5. Antonio Gómez Gómez-Plana & Pedro Pascual Arzoz, 2011. "Fraude fiscal e IVA en España: incidencia en un modelo de equilibrio general," Hacienda Pública Española, IEF, vol. 199(4), pages 9-52, December.
    6. Richard M. Bird, 2008. "Tax Challenges Facing Developing Countries," Working Papers id:1618, eSocialSciences.
    7. European Commission, 2012. "Tax reforms in EU Member States - Tax policy challenges for economic growth and fiscal sustainability – 2012 Report," Taxation Papers 34, Directorate General Taxation and Customs Union, European Commission.
    8. Dietl Helmut M & Jaag Christian & Lang Markus & Trinkner Urs W.O., 2011. "Competition and Welfare Effects of VAT Exemptions," The B.E. Journal of Economic Analysis & Policy, De Gruyter, vol. 11(1), pages 1-29, April.
    9. Céline de Quatrebarbes & Savard Luc & Boccanfuso Dorothée, 2011. "Can the suppression of VAT exemption support the poor? The case of Niger," EcoMod2011 3227, EcoMod.
    10. Mare, Mauro, 2015. "Why and How should the EU budget be reformed?," MPRA Paper 76112, University Library of Munich, Germany.

    More about this item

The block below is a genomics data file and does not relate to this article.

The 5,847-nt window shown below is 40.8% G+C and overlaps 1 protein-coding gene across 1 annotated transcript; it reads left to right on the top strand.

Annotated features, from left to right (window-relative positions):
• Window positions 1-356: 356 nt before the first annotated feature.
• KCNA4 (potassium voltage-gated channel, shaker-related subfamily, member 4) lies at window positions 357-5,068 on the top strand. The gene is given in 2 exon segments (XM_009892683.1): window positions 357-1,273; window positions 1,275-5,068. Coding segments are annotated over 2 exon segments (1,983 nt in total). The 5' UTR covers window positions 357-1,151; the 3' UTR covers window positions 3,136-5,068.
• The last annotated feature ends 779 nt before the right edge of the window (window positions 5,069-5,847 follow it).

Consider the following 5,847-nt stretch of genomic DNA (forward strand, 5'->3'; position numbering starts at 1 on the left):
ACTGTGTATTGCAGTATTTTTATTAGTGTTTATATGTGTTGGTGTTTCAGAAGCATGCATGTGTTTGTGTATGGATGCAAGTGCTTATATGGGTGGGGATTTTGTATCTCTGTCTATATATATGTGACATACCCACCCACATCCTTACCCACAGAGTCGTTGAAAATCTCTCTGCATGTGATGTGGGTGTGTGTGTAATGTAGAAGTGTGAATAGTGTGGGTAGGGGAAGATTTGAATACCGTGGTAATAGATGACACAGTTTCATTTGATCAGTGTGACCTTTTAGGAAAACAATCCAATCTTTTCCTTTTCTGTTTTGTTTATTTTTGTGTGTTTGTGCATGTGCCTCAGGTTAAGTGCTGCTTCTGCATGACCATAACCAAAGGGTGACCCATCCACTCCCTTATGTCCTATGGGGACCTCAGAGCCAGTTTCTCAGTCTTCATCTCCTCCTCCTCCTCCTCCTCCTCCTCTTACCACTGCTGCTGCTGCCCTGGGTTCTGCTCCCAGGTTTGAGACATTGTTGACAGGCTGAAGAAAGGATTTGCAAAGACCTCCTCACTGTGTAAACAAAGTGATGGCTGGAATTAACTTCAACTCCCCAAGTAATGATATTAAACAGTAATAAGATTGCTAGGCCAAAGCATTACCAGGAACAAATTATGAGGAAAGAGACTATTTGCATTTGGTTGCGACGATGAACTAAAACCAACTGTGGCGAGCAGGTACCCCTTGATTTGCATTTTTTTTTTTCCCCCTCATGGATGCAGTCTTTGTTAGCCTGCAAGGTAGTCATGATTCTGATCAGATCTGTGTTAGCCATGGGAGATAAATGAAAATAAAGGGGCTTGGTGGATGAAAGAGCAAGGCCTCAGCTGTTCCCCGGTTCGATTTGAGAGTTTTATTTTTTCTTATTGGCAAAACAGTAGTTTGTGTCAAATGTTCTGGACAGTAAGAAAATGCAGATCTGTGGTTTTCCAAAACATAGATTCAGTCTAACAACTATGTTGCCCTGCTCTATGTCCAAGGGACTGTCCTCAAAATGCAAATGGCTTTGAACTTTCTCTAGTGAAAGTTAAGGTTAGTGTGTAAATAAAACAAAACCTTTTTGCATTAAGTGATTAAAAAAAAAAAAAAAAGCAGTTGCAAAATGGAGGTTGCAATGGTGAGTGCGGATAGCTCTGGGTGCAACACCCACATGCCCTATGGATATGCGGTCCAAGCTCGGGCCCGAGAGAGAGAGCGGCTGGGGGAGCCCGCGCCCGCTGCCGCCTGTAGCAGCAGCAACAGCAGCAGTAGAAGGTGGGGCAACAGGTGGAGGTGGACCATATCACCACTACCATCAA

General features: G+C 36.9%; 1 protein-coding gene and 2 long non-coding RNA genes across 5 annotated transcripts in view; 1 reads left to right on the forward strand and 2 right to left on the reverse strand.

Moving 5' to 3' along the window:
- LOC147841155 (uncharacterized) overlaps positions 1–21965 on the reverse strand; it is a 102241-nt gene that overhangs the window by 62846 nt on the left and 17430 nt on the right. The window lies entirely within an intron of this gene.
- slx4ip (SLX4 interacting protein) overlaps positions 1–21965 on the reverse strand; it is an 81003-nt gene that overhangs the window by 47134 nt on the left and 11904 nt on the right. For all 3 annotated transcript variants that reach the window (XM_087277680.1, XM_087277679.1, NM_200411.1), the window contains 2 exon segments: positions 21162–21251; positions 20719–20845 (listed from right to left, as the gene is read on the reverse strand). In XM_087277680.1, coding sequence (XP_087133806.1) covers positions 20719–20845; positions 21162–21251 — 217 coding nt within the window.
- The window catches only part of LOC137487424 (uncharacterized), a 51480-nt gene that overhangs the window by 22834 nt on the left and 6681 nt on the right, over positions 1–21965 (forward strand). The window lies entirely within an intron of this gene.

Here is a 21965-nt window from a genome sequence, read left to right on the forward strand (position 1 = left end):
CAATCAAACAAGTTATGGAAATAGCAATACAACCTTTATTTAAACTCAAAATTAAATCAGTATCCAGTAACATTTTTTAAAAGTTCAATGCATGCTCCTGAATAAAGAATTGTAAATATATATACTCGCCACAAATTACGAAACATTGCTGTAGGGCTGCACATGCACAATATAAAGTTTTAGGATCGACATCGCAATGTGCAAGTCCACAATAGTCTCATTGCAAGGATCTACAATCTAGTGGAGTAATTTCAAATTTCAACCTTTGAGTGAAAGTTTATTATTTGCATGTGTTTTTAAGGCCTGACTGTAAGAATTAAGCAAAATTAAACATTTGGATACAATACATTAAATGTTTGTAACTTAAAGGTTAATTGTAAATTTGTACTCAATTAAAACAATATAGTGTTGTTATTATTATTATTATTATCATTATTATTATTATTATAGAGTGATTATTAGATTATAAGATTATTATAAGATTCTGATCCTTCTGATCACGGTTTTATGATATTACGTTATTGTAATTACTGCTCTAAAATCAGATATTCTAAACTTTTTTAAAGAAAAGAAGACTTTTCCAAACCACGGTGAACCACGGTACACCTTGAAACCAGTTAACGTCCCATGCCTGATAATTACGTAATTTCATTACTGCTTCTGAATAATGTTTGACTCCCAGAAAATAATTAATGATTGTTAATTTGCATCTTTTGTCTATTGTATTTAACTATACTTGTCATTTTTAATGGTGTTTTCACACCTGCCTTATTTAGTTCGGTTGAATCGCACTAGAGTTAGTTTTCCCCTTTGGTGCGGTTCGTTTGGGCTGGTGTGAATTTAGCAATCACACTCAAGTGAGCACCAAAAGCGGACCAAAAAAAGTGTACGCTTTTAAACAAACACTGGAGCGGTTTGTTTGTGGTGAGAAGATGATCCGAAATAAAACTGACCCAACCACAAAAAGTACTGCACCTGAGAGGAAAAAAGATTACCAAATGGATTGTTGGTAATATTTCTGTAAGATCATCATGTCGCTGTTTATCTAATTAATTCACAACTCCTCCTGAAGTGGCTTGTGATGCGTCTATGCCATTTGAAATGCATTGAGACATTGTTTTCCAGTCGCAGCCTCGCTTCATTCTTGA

Keywords

    Value added tax; Indirect taxation; Tax reform; H21; H26;

    JEL classification:

    • H21 - Public Economics - - Taxation, Subsidies, and Revenue - - - Efficiency; Optimal Taxation
    • H26 - Public Economics - - Taxation, Subsidies, and Revenue - - - Tax Evasion and Avoidance

    Statistics

    Access and download statistics

    Corrections

    All material on this site has been provided by the respective publishers and authors. You can help correct errors and omissions. When requesting a correction, please mention this item's handle: RePEc:kap:itaxpf:v:14:y:2007:i:4:p:365-381. See general information about how to correct material in RePEc.

    For technical questions regarding this item, or to correct its authors, title, abstract, bibliographic or download information, contact: (Sonal Shukla) or (Rebekah McClure). General contact details of provider: http://www.springer.com .

    If you have authored this item and are not yet registered with RePEc, we encourage you to do it here. This allows to link your profile to this item. It also allows you to accept potential citations to this item that we are uncertain about.

    If CitEc recognized a reference but did not link an item in RePEc to it, you can help with this form .

    If you know of missing items citing this one, you can help us creating those links by adding the relevant references in the same way as above, for each refering item. If you are a registered author of this item, you may also want to check the "citations" tab in your RePEc Author Service profile, as there may be some citations waiting for confirmation.

    Please note that corrections may take a couple of weeks to filter through the various RePEc services.

    IDEAS is a RePEc service hosted by the Research Division of the Federal Reserve Bank of St. Louis . RePEc uses bibliographic data supplied by the respective publishers.